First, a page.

For the first time ever, we are able to observe the formation of an “ice finger of death” through some breathtaking footage.
These days it’s rare to uncover a phenomenon completely new to science, one that expands our knowledge of the world in unique and wondrous ways. But just as it happened in the past few years with uncontacted tribes, unseen caves, and sea beasts, the forming of Antarctic brinicles – also known as “ice fingers of death” – was recently introduced to armchair adventurers in the form of some breathtaking footage.
Brinicles are otherworldly, finger-like structures that reach down from the floating sea ice into frigid Antarctic waters. While scientists have been aware of their existence since the 1960s, they are rarely observed in real-time. Ice fingers only occur in specific conditions in Earth’s polar regions, under blocks of floating sea ice, making them not only difficult to track but almost impossible to capture on camera. This is what makes the below footage from BBC’s Frozen Planet series (Season 1, Series 5) so special.
Unlike frozen freshwater, ice on the ocean surface is composed of two components. During the freezing process, the water excludes most of the salt, leaving the ice crystal itself relatively pure. However, this leads to the presence of excess salt. As it needs much lower temperatures to freeze, the remaining salty water stays in its liquid form, creating highly saline brine channels within the porous ice block.
A diver examines a large brinicle. (Image Credit: Andrew Thurber, Oregon State University)
A brinicle is formed when the floating sea ice cracks and leaks out the saline water solution into the open ocean below. Since the brine is heavier than the water around it, it sinks down towards the ocean floor while freezing the relatively fresh water it comes into contact with. This process lets the brinicle grow downward, creating that finger-like resemblance.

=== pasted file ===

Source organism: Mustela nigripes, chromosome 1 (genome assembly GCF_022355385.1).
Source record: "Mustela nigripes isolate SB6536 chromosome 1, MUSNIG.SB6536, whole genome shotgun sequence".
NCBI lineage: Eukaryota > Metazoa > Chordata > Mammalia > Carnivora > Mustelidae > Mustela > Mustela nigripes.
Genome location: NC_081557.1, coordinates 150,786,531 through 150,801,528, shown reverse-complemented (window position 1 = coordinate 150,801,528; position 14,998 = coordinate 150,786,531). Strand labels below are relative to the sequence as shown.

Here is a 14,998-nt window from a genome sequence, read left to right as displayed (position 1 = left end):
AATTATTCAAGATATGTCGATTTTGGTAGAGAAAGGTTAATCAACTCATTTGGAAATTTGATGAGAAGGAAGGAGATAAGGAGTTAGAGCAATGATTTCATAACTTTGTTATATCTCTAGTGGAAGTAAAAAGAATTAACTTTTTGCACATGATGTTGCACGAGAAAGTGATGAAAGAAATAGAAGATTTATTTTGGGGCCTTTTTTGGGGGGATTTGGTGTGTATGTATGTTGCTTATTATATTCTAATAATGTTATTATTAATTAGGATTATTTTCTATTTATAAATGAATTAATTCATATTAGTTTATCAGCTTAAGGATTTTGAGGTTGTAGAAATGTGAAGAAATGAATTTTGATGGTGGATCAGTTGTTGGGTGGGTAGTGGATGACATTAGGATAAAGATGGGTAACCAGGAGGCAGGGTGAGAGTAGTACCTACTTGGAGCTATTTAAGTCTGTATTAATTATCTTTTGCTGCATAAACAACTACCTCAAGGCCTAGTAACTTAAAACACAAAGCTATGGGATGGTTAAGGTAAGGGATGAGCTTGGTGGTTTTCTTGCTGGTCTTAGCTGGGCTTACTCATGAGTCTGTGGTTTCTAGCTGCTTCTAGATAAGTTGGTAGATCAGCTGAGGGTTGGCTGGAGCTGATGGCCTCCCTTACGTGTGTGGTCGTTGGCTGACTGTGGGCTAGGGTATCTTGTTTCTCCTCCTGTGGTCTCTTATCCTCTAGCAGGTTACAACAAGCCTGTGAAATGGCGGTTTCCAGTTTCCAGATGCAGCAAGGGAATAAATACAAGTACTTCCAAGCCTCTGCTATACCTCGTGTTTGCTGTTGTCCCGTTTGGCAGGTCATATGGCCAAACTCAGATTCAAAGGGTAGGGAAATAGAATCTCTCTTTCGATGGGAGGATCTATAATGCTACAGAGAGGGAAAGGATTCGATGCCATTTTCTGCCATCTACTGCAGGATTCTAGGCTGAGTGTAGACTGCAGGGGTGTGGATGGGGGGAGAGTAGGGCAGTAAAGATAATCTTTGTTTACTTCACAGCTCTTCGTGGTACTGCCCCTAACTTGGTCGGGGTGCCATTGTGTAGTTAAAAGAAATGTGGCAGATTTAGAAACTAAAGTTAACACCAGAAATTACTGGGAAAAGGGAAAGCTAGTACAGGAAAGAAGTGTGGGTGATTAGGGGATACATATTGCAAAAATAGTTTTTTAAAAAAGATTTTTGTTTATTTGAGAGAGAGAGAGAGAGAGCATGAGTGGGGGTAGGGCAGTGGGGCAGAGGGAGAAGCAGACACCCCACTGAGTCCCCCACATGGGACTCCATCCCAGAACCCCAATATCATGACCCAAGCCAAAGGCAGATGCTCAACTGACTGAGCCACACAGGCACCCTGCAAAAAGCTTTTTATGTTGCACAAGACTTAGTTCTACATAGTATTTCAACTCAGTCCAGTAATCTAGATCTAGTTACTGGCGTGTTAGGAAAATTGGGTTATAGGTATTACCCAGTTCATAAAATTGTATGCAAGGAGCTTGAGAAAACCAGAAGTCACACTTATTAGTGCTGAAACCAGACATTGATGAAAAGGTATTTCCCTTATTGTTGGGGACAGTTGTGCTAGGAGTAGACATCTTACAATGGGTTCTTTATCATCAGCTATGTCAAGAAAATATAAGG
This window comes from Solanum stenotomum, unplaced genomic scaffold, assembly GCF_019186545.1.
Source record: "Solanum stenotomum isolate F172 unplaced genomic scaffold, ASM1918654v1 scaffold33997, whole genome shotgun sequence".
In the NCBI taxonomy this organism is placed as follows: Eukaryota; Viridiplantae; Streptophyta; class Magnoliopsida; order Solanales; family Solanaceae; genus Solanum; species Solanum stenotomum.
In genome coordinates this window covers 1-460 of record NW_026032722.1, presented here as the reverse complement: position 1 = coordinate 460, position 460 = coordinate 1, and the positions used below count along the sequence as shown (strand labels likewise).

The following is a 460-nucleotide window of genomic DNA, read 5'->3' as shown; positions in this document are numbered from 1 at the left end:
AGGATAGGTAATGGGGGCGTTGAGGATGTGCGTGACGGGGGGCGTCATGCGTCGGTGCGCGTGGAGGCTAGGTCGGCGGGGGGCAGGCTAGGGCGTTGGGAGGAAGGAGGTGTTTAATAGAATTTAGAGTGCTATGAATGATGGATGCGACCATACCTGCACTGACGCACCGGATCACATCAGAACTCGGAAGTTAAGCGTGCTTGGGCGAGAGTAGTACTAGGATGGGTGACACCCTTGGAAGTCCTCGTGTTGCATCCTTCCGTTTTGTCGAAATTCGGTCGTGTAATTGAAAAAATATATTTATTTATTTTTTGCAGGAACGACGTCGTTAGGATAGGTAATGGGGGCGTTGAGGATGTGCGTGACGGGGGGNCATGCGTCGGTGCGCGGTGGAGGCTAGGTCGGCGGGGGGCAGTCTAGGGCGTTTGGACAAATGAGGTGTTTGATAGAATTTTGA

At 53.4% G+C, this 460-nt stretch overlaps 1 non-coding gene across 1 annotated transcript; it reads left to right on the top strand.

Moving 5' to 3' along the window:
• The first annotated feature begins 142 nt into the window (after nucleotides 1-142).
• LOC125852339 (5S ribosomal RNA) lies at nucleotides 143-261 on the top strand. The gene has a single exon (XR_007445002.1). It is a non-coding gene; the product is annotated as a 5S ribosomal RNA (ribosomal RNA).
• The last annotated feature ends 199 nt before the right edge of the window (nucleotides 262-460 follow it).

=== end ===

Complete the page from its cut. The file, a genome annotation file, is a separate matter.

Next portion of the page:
Dr. Andrew Thurber, one of the few scientists who has seen brinicle growth firsthand, describes a fantastical scene punctuated by downward creeping brinicles. “They look like upside-down cacti that are blown from glass,” he says, “like something from Dr. Suess’s imagination. They’re incredibly delicate and can break with on the slightest touch.”
At Little Razor Back Island, Antarctica, this 3m deep area is home to thousands of brinicles that often extend to the seafloor. Living amongst them are thousands of amphipods that can be seen swimming in this image. While normally only close to the ice, when disturbed the amphipods swarm, much like a nest of bees. (Image Credit: Andrew Thurber, Oregon State University)
For nearby sea creatures, however, the fragile ice sheaths hide a deadly weapon: as shown in the video, a brinicle can reach the seafloor and as it grows from this point, it could potentially catch various creatures living at the bottom, such as sea urchins and starfish, freezing them too.
“In areas that used to have the brinicles or underneath very active ones, small pools of brine form that we refer to as black pools of death,” Thurber notes. “They can be quite clear but have the skeletons of many marine animals that have haphazardly wandered into them.”
Diver Rory Welsh swimming by a 2m long Brinicle in McMurdo Sound, Antarctica. (Image Credit: Andrew Thurber, Oregon State University)
The scientific study of brinicles is in its early stages, but for the first time ever, we have video evidence of the development of these mysterious icy fingers of death.